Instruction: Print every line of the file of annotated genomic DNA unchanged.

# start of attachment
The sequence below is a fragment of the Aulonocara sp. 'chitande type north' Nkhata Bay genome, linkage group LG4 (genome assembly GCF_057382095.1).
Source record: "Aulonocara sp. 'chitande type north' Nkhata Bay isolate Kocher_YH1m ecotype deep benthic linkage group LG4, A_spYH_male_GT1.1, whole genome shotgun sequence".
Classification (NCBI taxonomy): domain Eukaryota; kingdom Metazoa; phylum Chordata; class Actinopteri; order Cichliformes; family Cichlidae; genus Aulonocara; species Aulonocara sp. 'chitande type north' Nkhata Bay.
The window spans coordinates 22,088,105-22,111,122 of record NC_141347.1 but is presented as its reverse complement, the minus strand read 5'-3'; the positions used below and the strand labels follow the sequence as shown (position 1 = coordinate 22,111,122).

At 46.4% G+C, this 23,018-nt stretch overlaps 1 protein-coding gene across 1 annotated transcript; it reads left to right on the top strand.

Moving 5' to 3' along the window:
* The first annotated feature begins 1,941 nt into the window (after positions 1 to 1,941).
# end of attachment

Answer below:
The sequence below is a fragment of the Aulonocara sp. 'chitande type north' Nkhata Bay genome, linkage group LG4 (genome assembly GCF_057382095.1).
Source record: "Aulonocara sp. 'chitande type north' Nkhata Bay isolate Kocher_YH1m ecotype deep benthic linkage group LG4, A_spYH_male_GT1.1, whole genome shotgun sequence".
Classification (NCBI taxonomy): domain Eukaryota; kingdom Metazoa; phylum Chordata; class Actinopteri; order Cichliformes; family Cichlidae; genus Aulonocara; species Aulonocara sp. 'chitande type north' Nkhata Bay.
The window spans coordinates 22,088,105-22,111,122 of record NC_141347.1 but is presented as its reverse complement, the minus strand read 5'-3'; the positions used below and the strand labels follow the sequence as shown (position 1 = coordinate 22,111,122).

At 46.4% G+C, this 23,018-nt stretch overlaps 1 protein-coding gene across 1 annotated transcript; it reads left to right on the top strand.

Moving 5' to 3' along the window:
* The first annotated feature begins 1,941 nt into the window (after positions 1 to 1,941).